aye-aye


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aye-aye

a lemur-like monkey. Called also Daubentonia madagascariensis.
References in periodicals archive ?
But one thing is certain: According to the World Conservation Union, the aye-aye is endangered, or at risk of going extinct.
In an effort to help save the endangered aye-aye, scientists are trying to learn more about the elusive animal's behavior and how many exist in the wild.
Comedian John Cleese once described the aye-ayes as having hands like "Swiss army knives".
In the past, aye-ayes were persecuted in their natural habitat because they were considered to be an evil omen.
Specimen collectors had permits to capture four of the animals in January, but an illegal aye-aye hunt by area residents shortly before they arrived left only two males alive, Elwyn Simons, director of the primate center, told SCIENCE NEWS.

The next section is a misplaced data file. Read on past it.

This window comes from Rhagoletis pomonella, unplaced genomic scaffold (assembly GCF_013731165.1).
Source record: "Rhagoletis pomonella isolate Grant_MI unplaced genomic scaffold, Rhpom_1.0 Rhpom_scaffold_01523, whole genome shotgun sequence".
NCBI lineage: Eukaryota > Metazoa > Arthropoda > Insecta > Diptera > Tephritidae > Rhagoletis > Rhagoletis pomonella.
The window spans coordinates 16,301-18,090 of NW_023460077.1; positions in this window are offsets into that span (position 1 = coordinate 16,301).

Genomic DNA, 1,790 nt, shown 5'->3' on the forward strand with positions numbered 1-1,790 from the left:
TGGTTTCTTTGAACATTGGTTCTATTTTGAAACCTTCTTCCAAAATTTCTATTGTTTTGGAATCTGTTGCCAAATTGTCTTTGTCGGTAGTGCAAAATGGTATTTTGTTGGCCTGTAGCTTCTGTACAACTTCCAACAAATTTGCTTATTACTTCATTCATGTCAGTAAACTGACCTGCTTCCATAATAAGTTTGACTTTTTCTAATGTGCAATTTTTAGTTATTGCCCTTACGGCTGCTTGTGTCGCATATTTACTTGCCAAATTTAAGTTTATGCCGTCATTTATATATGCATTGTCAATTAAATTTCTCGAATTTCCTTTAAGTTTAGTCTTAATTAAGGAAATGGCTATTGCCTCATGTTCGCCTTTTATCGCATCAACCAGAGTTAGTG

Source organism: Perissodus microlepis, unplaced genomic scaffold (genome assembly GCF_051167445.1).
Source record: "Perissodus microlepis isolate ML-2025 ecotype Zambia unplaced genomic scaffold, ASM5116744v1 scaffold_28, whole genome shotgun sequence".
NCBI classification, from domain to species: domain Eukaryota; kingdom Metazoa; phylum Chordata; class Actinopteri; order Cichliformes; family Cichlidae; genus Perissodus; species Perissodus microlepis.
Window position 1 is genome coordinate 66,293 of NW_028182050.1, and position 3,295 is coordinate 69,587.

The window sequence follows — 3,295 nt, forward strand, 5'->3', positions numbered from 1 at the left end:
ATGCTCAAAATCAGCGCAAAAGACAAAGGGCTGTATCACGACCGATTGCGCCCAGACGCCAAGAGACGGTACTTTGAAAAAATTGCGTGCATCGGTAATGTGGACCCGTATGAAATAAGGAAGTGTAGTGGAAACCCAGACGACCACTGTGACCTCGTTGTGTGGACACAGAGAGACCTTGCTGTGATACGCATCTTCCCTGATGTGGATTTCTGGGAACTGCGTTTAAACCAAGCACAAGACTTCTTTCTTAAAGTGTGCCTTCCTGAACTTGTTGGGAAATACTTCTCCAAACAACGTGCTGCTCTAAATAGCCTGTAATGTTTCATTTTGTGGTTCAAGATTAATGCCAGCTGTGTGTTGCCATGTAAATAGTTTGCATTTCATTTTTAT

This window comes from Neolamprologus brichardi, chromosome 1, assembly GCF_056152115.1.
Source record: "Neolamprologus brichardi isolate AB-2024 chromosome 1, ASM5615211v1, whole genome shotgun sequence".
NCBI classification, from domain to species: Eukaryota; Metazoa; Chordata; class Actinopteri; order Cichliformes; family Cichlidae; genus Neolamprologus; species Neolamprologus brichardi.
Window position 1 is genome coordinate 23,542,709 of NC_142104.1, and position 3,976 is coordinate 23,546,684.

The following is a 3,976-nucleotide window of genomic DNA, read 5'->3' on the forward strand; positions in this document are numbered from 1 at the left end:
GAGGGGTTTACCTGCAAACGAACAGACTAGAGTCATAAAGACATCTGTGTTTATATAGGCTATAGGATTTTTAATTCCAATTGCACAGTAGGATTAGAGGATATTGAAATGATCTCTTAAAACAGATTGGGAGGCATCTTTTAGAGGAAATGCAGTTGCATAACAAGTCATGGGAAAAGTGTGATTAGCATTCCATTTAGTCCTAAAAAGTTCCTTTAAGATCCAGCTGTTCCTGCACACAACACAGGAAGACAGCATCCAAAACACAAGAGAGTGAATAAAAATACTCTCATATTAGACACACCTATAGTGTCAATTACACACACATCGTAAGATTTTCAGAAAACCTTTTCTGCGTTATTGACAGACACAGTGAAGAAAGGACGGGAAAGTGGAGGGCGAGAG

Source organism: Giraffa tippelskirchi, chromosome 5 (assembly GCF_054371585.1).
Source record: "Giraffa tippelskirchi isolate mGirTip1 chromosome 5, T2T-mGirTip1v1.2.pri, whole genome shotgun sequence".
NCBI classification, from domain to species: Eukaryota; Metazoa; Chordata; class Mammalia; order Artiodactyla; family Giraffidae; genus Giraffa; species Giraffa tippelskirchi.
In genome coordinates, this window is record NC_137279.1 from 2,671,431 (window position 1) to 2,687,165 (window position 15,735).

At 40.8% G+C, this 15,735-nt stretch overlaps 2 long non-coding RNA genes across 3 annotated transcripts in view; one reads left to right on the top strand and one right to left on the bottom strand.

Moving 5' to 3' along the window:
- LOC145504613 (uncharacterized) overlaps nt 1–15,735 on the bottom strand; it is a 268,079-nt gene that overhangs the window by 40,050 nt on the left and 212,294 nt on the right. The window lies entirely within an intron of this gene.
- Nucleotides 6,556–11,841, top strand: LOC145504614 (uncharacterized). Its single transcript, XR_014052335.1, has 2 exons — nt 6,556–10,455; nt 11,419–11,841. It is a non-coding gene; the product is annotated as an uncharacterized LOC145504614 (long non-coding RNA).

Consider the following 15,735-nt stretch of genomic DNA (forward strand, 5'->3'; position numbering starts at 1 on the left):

Officially called Daubentonia madagascariensis, the nocturnal aye-aye is the only living representative of its taxonomic family.
Kintana, which means 'star' in Malagasy, is only the second aye-aye to be hand-reared in the world and currently demands around-the-clock attention from his keepers at the zoo.
Aye-ayes are highly specialised hunters with an elongated middle finger on each hand, which they use for catching prey.
He's the first Aye-Aye ever to be born in Britain - a major success as the species is nearly extinct in its native Madagascar.
Aye-Ayes use their long middle finger for digging out larvae in trees to eat.
How he got that footage of the Lesser Spotted Aye-Aye capturing a rubber-tree grub from the nocturnal nooks and crannies of the Madagascan undergrowth I will never know.
While enjoying wallowing in the cuteness of baby Aye-Ayes in Madagascar, there's a serious story about their struggle for survival.